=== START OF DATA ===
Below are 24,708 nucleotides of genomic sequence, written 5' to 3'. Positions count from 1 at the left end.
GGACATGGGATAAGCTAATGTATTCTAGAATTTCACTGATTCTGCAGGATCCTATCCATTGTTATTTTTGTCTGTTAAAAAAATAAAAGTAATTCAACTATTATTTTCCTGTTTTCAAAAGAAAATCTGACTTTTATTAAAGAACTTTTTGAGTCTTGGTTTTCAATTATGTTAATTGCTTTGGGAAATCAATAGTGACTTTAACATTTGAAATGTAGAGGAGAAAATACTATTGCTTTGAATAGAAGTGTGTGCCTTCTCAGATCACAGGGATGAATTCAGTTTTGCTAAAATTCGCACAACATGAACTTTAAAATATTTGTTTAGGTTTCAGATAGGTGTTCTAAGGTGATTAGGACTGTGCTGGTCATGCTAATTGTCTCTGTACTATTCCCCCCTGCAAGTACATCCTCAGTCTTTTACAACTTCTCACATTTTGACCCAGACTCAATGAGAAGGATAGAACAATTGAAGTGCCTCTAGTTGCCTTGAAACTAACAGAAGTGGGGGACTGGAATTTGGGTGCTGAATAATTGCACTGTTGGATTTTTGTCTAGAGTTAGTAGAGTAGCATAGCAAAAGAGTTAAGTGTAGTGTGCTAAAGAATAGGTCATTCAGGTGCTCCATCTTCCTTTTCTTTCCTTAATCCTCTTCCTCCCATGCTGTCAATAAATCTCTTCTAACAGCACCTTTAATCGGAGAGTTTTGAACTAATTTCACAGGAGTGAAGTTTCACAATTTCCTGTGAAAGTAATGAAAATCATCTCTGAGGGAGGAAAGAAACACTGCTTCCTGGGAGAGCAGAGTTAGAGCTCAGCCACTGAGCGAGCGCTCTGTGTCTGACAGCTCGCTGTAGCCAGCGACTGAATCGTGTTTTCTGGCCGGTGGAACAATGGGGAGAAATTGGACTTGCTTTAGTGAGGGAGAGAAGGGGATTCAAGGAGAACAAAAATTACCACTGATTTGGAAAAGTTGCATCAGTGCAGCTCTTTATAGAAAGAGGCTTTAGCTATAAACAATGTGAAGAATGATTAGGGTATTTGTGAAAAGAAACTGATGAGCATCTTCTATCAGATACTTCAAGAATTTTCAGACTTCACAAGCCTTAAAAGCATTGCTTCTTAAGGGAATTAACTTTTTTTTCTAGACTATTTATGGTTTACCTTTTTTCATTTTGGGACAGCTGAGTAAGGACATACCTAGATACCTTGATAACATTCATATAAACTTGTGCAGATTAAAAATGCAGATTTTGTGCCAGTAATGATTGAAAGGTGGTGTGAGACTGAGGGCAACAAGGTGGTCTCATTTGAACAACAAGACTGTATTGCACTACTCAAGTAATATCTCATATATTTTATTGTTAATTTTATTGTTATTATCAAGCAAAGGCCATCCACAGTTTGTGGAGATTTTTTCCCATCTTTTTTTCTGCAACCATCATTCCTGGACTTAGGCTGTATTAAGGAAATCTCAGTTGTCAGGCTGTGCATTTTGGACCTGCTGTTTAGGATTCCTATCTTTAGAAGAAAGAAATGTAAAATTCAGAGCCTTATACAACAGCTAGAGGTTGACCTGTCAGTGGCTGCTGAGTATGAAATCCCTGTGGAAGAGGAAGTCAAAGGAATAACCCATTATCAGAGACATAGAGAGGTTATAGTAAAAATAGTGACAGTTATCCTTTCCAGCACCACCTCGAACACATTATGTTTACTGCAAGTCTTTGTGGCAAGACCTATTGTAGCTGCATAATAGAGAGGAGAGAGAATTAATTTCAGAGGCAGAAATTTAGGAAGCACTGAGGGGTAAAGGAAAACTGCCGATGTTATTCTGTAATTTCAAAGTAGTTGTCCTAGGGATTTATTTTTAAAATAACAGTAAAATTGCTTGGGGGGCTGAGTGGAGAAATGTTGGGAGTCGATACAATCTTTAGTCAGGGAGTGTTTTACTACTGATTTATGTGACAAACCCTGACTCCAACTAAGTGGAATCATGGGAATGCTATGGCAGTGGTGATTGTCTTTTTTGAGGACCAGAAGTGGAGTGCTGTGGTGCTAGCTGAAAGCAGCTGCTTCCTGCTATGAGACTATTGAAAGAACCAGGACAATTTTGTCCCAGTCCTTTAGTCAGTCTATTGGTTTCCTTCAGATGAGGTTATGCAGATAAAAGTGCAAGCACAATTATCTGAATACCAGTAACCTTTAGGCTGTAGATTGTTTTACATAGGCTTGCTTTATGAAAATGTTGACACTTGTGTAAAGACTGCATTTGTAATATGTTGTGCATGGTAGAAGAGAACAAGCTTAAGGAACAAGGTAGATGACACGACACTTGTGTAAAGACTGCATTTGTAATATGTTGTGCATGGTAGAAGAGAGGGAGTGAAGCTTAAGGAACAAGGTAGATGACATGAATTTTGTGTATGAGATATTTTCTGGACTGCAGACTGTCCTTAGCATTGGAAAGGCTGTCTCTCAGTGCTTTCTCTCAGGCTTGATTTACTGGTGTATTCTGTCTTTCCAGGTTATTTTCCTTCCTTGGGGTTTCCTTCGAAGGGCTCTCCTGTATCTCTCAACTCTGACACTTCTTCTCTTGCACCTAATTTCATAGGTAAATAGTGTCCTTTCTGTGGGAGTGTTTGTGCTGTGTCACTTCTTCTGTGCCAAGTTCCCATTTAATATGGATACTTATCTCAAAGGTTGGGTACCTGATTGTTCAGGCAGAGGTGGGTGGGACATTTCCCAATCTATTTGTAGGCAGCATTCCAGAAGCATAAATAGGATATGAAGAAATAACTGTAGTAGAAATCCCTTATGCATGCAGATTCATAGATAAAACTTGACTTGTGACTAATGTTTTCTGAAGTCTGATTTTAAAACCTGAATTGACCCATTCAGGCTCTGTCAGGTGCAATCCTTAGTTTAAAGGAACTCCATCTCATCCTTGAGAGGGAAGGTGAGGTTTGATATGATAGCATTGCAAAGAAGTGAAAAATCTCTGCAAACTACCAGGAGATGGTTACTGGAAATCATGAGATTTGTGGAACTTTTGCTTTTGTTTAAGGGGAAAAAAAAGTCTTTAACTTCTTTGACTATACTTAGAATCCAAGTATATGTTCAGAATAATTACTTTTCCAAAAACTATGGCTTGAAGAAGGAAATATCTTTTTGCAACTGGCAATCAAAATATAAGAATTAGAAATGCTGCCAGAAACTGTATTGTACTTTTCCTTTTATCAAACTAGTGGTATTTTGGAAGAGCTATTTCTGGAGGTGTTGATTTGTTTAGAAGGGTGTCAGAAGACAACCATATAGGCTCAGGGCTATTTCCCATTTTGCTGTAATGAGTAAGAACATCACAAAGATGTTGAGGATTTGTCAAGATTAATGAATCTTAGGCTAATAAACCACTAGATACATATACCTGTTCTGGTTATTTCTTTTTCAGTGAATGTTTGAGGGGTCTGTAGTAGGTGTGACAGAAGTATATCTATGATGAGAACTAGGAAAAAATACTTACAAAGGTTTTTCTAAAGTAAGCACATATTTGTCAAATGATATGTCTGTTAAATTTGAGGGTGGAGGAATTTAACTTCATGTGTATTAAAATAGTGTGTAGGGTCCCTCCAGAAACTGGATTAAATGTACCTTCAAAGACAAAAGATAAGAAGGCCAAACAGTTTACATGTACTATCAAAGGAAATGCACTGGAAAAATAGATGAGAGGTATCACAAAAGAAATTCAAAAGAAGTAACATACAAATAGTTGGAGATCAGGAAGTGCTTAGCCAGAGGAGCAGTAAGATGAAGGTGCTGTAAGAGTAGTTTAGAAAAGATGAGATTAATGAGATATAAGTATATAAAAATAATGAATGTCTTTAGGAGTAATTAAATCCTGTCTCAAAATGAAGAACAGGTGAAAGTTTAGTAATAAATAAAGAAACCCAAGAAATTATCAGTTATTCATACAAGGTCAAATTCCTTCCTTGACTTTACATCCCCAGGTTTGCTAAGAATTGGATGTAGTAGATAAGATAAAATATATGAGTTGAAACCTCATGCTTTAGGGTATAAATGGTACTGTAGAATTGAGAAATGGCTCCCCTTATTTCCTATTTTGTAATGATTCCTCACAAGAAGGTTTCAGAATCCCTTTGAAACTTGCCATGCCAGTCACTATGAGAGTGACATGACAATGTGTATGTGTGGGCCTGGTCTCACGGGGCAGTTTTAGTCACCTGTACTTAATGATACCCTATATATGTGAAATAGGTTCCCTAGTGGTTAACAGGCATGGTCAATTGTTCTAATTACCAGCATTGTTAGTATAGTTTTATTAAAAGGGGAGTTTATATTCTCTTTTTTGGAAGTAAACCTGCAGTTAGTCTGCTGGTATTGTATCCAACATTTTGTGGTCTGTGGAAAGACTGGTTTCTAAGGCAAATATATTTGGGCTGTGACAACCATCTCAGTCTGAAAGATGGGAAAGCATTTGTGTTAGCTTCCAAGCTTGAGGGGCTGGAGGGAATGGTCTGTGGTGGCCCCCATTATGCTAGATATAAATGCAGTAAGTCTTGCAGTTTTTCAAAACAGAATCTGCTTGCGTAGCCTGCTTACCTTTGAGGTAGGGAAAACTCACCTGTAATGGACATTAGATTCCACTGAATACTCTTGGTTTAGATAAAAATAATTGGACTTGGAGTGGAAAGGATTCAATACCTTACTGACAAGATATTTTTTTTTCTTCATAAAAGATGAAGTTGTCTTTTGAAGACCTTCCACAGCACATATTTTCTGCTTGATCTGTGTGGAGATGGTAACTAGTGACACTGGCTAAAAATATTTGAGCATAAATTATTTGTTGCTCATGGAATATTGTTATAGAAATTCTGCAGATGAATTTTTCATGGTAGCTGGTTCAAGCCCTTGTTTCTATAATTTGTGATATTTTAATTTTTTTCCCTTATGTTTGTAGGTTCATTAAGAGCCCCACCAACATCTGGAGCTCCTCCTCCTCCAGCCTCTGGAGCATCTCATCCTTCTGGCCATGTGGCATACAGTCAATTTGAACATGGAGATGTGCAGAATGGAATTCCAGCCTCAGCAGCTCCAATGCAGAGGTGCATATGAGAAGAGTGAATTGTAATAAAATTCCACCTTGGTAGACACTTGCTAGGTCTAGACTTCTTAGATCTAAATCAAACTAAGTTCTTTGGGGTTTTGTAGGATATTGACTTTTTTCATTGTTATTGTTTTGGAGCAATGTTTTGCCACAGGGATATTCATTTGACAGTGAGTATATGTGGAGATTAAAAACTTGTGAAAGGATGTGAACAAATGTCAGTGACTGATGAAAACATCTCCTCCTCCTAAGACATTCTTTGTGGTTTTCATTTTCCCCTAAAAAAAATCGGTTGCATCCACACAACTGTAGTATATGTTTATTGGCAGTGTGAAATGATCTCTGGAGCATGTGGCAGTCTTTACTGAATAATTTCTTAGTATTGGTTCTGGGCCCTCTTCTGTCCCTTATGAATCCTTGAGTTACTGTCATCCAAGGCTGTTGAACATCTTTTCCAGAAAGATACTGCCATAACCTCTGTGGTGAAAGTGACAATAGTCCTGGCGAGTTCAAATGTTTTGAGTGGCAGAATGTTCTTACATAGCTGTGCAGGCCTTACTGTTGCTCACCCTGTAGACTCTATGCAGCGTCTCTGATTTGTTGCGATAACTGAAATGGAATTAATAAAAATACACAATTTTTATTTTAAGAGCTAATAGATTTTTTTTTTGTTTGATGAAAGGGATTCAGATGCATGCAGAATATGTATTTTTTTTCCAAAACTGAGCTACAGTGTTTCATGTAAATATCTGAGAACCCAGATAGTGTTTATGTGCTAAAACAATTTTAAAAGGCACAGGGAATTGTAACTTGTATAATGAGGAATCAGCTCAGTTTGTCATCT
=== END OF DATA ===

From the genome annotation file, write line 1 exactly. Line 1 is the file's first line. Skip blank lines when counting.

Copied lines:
Below are 24,708 nucleotides of genomic sequence, written 5' to 3'. Positions count from 1 at the left end.